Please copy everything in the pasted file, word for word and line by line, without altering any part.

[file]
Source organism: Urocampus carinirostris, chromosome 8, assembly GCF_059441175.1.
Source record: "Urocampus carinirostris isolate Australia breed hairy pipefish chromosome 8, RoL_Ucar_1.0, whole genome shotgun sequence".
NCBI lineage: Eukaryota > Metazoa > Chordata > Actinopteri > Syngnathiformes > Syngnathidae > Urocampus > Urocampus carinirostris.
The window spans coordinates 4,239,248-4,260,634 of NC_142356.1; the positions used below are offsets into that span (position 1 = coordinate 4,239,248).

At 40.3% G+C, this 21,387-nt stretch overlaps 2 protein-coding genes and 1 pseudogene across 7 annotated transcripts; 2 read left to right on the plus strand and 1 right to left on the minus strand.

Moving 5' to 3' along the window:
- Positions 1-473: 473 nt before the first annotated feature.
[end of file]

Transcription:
Source organism: Urocampus carinirostris, chromosome 8, assembly GCF_059441175.1.
Source record: "Urocampus carinirostris isolate Australia breed hairy pipefish chromosome 8, RoL_Ucar_1.0, whole genome shotgun sequence".
NCBI lineage: Eukaryota > Metazoa > Chordata > Actinopteri > Syngnathiformes > Syngnathidae > Urocampus > Urocampus carinirostris.
The window spans coordinates 4,239,248-4,260,634 of NC_142356.1; the positions used below are offsets into that span (position 1 = coordinate 4,239,248).

At 40.3% G+C, this 21,387-nt stretch overlaps 2 protein-coding genes and 1 pseudogene across 7 annotated transcripts; 2 read left to right on the plus strand and 1 right to left on the minus strand.

Moving 5' to 3' along the window:
- Positions 1-473: 473 nt before the first annotated feature.